Slammed on the brakes.....and dont anyone tell me in the milliseconds i had, there was a correct way to do it.....rear wheel locked, slewed round, and i am broadsiding millimetres past his car.
    I still dont understand what possessed him to go, how i didnt he didnt hit me, or how i stayed on the bike.

    I approached with caution, despite having 'right of way', looked looked looked...and still the fcukwit pulled across me impossibly late.

    Unfortunately, in some emergencies, you wont have time to 'brake correctly' will just hammer on the anchors for all youre worth.

    That said, reading this makes me realise..i did have the opportunity to prepare myself for a potential emergency....but i failed to use it.

    As they say in the trade, preparation, preparation, preparation. xx(
  12. Jacomus-rides-Gen

    Jacomus-rides-Gen New Member

    Guildford / London
    xx(:ohmy::ohmy: Locking the rear wheel can do much harm - aside from the obvious tyre damage it stops the rear of the bike tracking properly and can cause it to slide out in an extreme case.

    Oooooo-kaaaaaaay. This is totally incorrect, emergency braking is an essential skill for operating a vehicle safely. Its real world application is to allow a person to reduce or avoid an impact in the event of an unpredictable incident, that occurs beyond the realm of reasonable prediction.

    If you don't know how to emergency stop whatever vehicle you are using, you are seriously neglecting an important, and not to mention examined (in the driving test) skill.

    Emergency braking technique

    Practice emergency stops, its the only way to learn and will make you safer as a result.

    Don't grab the front brake, squeeze it on and brace your arms, but keep the elbows bent. Make it a smooth, but firm application. Slide back a little in the saddle and feather the rear brake until you come to a stop. Keep practicing until you can stop so hard that your rear wheel is skipping, and your rear brake is virtually useless.

    An emergency stop in the wet is a different kettle of fish, and I am assuming here that you have rim brakes.

    Again squeeze the front brake on firmly and smoothly, arms braced, but in the wet also squeeze the rear brake lever at the same time, but only put about 30% of the front lever's squeeze through it. Remember that your wheels will need to complete one or two revolutions before the pads properly bite the rims, so don't go all out as you can in the dry. Again keep your weight slightly back in the saddle.

    Important points to remember

    • When approaching a situation which may require emergency braking, cover the brakes as this reduces the time it takes to start braking by about 0.4seconds and reduces the temptation to "panic pull" and grab a dirty handfull of brakes and upset the bike.
    • If you realise that you are going to hit whatever you are tying to avoid, at the last second remove your hands from the bars entirely. This is to reduce the chances of broken wrists and dislocated shoulders when the bike suddenly stops but your body doesn't.
    • Another option if you realise you won't stop in time is to lock the rear wheel and unclip a foot, lean the bike over onto the unclipped side and slither to the ground. It is unlikely you will stop before impact, but it could well prevent you sustaining very nasty facial/upper spinal injuries associated with being catapulted face first into the side of a car.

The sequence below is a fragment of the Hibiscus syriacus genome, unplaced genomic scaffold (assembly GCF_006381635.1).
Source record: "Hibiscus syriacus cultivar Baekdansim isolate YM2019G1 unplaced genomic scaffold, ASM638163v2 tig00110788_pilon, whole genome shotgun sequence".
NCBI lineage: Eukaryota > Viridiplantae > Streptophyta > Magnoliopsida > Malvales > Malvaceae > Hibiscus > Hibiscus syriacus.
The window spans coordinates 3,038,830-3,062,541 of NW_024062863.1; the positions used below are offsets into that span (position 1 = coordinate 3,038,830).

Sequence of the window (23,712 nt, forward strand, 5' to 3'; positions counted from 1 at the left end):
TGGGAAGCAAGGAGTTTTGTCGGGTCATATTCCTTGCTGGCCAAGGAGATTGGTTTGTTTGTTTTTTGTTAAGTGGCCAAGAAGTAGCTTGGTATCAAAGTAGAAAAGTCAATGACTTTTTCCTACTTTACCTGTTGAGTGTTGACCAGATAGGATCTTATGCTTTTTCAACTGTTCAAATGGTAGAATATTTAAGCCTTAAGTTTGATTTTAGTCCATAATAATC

• Remember that the smoother you are with your application of the brakes and more controlled your braking, the faster you will stop and the more safely you will do it.
    • You don't have to bring the bike to a dead stop, sometimes a period of emergency braking should be followed by releasnig the brakes and swerving. The more you practice emergency braking, the easier it will be to be in control and to do something like this.
    • Practice, practice, practice - it may just save your life one day.
  13. Elmer Fudd

    Elmer Fudd Miserable Old Bar Steward

    Please Sir !!

    Can I just say that this post had a certain element of :tongue: in cheek ? Although it has prompted some good responsive answers.
    Thought the bit now high-lighted in red may have given the game away ! xx(
  14. KitsuneAndy

    KitsuneAndy New Member


    If that's the case why do we get tested on emergency stops in a driving test? xx(

    I find braking hard a bit weird now that I'm riding a bike with front suspension as you get the same 'nosedive' that you do on motorbikes as the weight shifts onto the front wheel and compresses it.
  15. Elmer Fudd

    Elmer Fudd Miserable Old Bar Steward

    As has been mentioned, shift your centre of gravity (arse) back.
    Although when I took my driving test (car 1st, bike 2nd) my driving instructor told me you should treat your passengers like royalty and look after them, so when you brake (even emergency brake) they shouldn't rock back and forth in their seat. Easy peasy when you know how !!
    But I will say again (and I know there are some total numpties driving cars, m/bikes, bikes out there) you should always be aware of what is going on around you and anticipate (i.e. what if a kid runs out between those 2 parked cars), hence I voted NO to listening to headphone music when cycling. No objection to a couple of speakers wired up to your mp3 though.